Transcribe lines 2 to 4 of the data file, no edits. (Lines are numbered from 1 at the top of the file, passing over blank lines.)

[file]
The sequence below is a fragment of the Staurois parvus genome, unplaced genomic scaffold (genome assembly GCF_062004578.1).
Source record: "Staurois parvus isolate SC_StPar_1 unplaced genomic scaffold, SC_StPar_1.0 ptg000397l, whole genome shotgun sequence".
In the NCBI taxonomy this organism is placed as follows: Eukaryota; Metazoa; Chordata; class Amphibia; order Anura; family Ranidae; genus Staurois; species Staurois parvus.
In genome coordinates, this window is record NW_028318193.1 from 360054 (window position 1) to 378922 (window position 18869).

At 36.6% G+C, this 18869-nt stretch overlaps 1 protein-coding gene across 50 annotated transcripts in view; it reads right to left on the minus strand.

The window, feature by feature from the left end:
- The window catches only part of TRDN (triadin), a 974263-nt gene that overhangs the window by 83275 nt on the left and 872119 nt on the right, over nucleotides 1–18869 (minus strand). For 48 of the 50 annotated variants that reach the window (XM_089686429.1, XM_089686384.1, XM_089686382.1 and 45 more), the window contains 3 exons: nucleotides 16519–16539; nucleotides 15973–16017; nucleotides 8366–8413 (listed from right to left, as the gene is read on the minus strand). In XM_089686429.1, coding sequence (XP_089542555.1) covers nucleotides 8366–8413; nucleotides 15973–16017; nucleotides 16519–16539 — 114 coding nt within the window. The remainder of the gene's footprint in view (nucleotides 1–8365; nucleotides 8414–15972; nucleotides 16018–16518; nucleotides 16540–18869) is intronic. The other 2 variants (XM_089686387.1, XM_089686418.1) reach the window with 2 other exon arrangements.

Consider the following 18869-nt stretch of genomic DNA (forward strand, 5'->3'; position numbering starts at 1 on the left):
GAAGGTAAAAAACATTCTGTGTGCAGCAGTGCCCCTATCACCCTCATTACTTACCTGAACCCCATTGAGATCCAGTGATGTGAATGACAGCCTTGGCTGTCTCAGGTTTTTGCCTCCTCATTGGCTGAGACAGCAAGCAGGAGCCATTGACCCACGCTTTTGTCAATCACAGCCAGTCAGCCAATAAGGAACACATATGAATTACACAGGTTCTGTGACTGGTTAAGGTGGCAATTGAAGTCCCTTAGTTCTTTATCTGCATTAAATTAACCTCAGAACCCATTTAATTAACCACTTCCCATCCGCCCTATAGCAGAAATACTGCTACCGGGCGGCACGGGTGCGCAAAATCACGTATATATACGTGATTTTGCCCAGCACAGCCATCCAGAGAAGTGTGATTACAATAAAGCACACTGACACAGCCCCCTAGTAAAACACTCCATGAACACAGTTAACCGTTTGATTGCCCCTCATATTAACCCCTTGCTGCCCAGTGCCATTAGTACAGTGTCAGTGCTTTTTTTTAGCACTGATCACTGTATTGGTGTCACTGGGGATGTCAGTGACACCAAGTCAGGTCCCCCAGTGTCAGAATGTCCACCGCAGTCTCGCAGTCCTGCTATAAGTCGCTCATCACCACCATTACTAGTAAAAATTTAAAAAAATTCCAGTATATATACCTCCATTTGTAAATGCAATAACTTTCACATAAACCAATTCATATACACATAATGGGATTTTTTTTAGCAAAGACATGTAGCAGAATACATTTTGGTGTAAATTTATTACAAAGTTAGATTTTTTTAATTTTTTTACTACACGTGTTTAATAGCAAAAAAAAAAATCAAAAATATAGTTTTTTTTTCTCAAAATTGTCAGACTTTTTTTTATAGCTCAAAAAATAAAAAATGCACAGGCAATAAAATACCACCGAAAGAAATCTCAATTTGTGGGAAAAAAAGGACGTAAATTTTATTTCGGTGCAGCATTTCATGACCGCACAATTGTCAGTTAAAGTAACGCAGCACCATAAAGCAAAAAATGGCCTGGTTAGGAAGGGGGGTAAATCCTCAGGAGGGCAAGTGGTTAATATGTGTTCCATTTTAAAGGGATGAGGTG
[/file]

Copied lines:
Source record: "Staurois parvus isolate SC_StPar_1 unplaced genomic scaffold, SC_StPar_1.0 ptg000397l, whole genome shotgun sequence".
In the NCBI taxonomy this organism is placed as follows: Eukaryota; Metazoa; Chordata; class Amphibia; order Anura; family Ranidae; genus Staurois; species Staurois parvus.
In genome coordinates, this window is record NW_028318193.1 from 360054 (window position 1) to 378922 (window position 18869).